In the end, a very second-rate building was built on that site, which looks worse every year. The story is sad. We really have not had a defection like Summerson. No architectural historian in a major way has been dragged onto the other side of preservation. They usually worked free and gratis for the preservation groups, although now that preservation has become a profession, sometimes the preservationists who are paid of course to create documentation and testimony for cases as they come before the Landmark Commission but no one has gone the other way. I don’t know about the preservationists, if they’ve gone the other way, but no architectural historian has, and I think that is a major compliment to people to have not done that. I’m just trying to think what happens after that. What were the major battles?
There was the preservation train issue when Grand Central Station still had to go to the [United States] Supreme Court level in that seminal case that decided fortunately in favor of the taking provision of Landmark Law. And I do remember that, it was organized by the MAS [Municipal Art Society]. That was one of the Municipal Art Society’s high points. The Municipal Art Society, as you all know, began in the 1890s and had its ups and down. It went up and down and up and down and it became I gather—it was important in the late Nineteenth Century, or maybe early Twentieth in the City Beautiful era, it was forgotten about for a long period of time.
In the 1950s, I think they did walking tours and had a lot of gentlemen, single gentlemen, who maintained an interest, thank god, in New York City’s history, but it didn’t have an active role. The active role coincided with the Villard story when they were able to get those quarters virtually free, which they now had to give up, in the Villard houses about 1979, 1980 and at that point, the Municipal Art Society very briefly had a flourishing role in the city again. They had a mandate in the newspaper called The Livable City [phonetic], and they took up preservation, and they took up causes and they were active and people cared about joining in and being part of it, and they functioned with testimony that mattered. In fact, they actually secretly probably set up most of these local preservation groups, and they had a role in the Villard houses, they had a role in preservation for a while. They certainly organized this protest or this public relation’s effort to uphold the law in front of the Supreme Court and the issue of churches.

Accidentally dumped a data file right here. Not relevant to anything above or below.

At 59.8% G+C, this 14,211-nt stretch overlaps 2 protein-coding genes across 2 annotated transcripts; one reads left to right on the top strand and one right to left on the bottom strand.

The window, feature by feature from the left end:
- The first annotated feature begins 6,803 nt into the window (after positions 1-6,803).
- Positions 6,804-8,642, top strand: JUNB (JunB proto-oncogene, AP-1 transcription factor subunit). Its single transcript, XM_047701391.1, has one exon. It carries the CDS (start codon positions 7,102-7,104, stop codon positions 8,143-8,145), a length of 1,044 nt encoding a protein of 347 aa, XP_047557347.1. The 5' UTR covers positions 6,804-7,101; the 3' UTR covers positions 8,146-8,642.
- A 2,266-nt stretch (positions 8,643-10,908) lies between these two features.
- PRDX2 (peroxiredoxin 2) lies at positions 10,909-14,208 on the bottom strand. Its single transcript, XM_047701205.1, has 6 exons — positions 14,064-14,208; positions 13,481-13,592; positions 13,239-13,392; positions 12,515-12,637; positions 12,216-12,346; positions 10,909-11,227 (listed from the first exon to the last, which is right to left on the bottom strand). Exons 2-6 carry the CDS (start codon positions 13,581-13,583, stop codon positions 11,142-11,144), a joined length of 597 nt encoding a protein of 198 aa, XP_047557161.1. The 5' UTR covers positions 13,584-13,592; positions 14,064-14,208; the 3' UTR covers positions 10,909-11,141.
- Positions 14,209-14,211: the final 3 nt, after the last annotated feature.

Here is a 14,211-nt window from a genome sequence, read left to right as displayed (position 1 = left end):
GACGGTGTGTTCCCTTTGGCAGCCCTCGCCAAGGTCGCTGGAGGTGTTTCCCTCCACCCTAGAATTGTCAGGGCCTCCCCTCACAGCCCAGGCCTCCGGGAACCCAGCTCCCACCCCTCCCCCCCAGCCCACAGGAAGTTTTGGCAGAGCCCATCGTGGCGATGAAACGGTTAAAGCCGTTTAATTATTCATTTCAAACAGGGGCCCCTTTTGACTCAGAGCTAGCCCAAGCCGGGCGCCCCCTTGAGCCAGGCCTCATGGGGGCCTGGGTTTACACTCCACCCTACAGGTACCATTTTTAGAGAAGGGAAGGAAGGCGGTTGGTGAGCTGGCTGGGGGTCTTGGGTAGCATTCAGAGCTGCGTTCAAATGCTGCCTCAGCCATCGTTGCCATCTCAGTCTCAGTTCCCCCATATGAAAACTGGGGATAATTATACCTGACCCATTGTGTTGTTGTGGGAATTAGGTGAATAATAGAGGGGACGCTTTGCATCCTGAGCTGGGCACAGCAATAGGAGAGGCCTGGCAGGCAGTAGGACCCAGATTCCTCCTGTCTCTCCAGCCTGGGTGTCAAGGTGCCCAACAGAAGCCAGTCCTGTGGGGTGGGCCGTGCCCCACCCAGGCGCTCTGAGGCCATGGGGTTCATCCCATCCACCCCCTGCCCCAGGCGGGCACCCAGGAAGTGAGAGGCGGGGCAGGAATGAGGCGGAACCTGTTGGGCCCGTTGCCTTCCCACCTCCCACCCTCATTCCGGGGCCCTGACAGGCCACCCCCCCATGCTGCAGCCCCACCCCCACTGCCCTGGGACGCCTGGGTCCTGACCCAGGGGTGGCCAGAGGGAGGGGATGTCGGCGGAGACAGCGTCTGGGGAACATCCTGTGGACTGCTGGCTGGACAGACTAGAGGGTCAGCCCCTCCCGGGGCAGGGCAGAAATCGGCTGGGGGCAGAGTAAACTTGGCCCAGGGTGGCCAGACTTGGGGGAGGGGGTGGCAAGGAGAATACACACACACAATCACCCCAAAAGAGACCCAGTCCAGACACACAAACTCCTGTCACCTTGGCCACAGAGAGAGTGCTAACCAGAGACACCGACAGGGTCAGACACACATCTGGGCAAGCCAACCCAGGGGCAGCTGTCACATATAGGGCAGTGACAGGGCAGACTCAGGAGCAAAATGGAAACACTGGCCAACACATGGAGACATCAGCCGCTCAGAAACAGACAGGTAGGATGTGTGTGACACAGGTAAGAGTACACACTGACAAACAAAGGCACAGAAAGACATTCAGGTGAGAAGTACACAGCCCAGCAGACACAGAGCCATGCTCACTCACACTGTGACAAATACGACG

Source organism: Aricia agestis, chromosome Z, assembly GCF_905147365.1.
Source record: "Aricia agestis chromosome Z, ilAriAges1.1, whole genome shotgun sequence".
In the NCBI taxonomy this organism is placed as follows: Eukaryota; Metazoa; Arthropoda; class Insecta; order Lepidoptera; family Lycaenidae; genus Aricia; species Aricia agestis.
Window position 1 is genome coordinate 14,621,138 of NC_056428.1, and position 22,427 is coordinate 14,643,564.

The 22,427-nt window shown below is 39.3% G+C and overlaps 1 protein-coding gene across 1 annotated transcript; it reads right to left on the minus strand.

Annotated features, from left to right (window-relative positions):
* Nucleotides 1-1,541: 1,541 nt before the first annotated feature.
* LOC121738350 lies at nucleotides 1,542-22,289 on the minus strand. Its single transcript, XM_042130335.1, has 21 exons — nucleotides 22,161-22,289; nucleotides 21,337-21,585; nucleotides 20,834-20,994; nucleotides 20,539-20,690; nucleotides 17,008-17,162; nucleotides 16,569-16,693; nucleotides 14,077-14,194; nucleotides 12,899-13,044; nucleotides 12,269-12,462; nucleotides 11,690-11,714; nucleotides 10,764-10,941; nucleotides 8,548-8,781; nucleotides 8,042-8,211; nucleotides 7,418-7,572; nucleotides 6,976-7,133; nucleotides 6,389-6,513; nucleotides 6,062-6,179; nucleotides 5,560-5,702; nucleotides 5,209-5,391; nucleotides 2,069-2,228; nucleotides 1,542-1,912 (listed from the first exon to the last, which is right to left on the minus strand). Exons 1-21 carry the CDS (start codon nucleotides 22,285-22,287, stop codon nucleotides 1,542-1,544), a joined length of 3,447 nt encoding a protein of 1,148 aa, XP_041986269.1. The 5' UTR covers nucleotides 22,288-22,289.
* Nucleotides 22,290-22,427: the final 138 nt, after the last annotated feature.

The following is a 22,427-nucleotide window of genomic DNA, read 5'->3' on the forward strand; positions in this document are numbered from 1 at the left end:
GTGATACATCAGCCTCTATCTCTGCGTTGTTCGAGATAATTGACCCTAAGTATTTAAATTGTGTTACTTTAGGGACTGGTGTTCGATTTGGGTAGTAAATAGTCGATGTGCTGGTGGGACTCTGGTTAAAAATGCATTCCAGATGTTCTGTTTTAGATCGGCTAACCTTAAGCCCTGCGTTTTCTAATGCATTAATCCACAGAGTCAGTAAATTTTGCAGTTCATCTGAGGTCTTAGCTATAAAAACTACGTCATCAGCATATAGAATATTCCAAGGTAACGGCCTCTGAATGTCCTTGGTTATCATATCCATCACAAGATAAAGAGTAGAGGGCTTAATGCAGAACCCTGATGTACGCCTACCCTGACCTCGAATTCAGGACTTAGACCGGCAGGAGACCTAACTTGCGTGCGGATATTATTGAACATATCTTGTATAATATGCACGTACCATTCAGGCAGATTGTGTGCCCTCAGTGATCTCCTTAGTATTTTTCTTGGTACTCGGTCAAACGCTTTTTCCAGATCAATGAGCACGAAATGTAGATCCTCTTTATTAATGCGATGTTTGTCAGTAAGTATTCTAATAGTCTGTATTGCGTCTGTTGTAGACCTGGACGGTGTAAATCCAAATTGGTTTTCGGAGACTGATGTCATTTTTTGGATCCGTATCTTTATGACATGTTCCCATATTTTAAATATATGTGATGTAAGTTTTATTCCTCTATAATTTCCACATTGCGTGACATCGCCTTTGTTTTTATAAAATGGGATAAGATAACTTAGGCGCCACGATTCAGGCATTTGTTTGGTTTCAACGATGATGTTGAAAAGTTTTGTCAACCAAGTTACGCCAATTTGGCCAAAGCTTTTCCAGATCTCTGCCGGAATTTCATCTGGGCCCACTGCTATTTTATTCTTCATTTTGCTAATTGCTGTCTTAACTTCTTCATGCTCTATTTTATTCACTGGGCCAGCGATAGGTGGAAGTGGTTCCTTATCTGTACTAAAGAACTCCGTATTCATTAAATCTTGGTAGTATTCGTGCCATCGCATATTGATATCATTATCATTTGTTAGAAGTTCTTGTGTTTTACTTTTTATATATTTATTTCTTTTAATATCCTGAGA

They then got themselves in trouble with the Donald [J.] Trump issue in first Boston over that building behind the Coty perfume company, windows that were all these glass, and it looks as if there was double-dealing. You could never get the Municipal Art Society off the Upper East Side or out of the realm of Jackie [Jacqueline] Kennedy [Onassis] and people dropped out of the Municipal Art Society and nobody cared about them any more and that’s kind of been their sad legacy, we certainly need them.
They did organize this train, which I do remember. People took the train. It was a big deal at Grand Central Station. They used at that point a phenomenon that the directors of the community board’s landmark’s groups always referred to as shiny people. I thought the expression was so funny, shiny people. By that, they meant celebrities. And in the 1980s, celebrities had to be part of the picture to keep the board bureaucrats alive and willing to do their job and to get public relations. In this train to Washington, D.C., Kent Barwick organized it with the love of his life, surely, Mrs. Onassis, who they used as an inflatable doll—it was actually very pathetic, I saw it happen twice. They used her as an object as if she was a blown up figure and every time a newspaper reporter would come in, grab her by her arms and shove her forward into the cameras. They took off for Washington in that public relations trip did its job and the law was upheld.
There was an issue later, about a decade later, towards the end of Mrs. Onassis’ life indeed, when the churches and the preservation community within New York State faced opposition from the legislature in Albany and people again got on a train. I remember that, it was organized by Kent Barwick, and I think executed at that point by Tony [Anthony C.] Wood, who was a great guy in this field, and again they used Mrs. Onassis, using her again like a doll, it was very weird. When we got to Albany she gave the first speech. There, I would say about seventy-five people from the preservation community in New York on that train and we couldn’t even get into the room because the local—and that was fine—the local bureaucrats were so eager to see Mrs. Onassis that they filled the room for her testimony and we discreetly stood outside until they finished, until she finished, and then they sent her back to New York by jet and everybody else sat inside and did testimony.